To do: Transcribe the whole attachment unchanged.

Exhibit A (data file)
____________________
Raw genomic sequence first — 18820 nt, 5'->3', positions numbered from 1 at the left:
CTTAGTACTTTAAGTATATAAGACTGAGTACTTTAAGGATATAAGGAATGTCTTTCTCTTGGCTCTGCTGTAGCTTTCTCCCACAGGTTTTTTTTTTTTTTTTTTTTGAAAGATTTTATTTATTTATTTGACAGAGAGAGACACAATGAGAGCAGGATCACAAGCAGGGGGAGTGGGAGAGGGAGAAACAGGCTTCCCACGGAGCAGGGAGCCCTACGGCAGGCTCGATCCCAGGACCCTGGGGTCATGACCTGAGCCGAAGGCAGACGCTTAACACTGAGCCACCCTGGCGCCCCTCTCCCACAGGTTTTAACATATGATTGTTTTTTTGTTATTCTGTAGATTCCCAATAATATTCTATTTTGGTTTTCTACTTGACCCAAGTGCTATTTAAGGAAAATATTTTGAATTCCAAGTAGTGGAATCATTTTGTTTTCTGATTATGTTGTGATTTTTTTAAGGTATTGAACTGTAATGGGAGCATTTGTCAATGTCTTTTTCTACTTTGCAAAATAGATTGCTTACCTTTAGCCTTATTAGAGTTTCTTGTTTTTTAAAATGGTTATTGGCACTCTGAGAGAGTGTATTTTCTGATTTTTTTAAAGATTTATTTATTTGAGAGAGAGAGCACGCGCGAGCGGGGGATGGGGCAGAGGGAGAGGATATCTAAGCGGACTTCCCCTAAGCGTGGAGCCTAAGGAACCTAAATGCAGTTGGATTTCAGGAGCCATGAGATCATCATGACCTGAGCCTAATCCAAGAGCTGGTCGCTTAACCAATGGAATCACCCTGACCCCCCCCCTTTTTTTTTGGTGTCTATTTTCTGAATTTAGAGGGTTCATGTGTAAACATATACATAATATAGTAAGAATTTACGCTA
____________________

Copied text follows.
Raw genomic sequence first — 18820 nt, 5'->3', positions numbered from 1 at the left:
CTTAGTACTTTAAGTATATAAGACTGAGTACTTTAAGGATATAAGGAATGTCTTTCTCTTGGCTCTGCTGTAGCTTTCTCCCACAGGTTTTTTTTTTTTTTTTTTTTGAAAGATTTTATTTATTTATTTGACAGAGAGAGACACAATGAGAGCAGGATCACAAGCAGGGGGAGTGGGAGAGGGAGAAACAGGCTTCCCACGGAGCAGGGAGCCCTACGGCAGGCTCGATCCCAGGACCCTGGGGTCATGACCTGAGCCGAAGGCAGACGCTTAACACTGAGCCACCCTGGCGCCCCTCTCCCACAGGTTTTAACATATGATTGTTTTTTTGTTATTCTGTAGATTCCCAATAATATTCTATTTTGGTTTTCTACTTGACCCAAGTGCTATTTAAGGAAAATATTTTGAATTCCAAGTAGTGGAATCATTTTGTTTTCTGATTATGTTGTGATTTTTTTAAGGTATTGAACTGTAATGGGAGCATTTGTCAATGTCTTTTTCTACTTTGCAAAATAGATTGCTTACCTTTAGCCTTATTAGAGTTTCTTGTTTTTTAAAATGGTTATTGGCACTCTGAGAGAGTGTATTTTCTGATTTTTTTAAAGATTTATTTATTTGAGAGAGAGAGCACGCGCGAGCGGGGGATGGGGCAGAGGGAGAGGATATCTAAGCGGACTTCCCCTAAGCGTGGAGCCTAAGGAACCTAAATGCAGTTGGATTTCAGGAGCCATGAGATCATCATGACCTGAGCCTAATCCAAGAGCTGGTCGCTTAACCAATGGAATCACCCTGACCCCCCCCCTTTTTTTTTGGTGTCTATTTTCTGAATTTAGAGGGTTCATGTGTAAACATATACATAATATAGTAAGAATTTACGCTA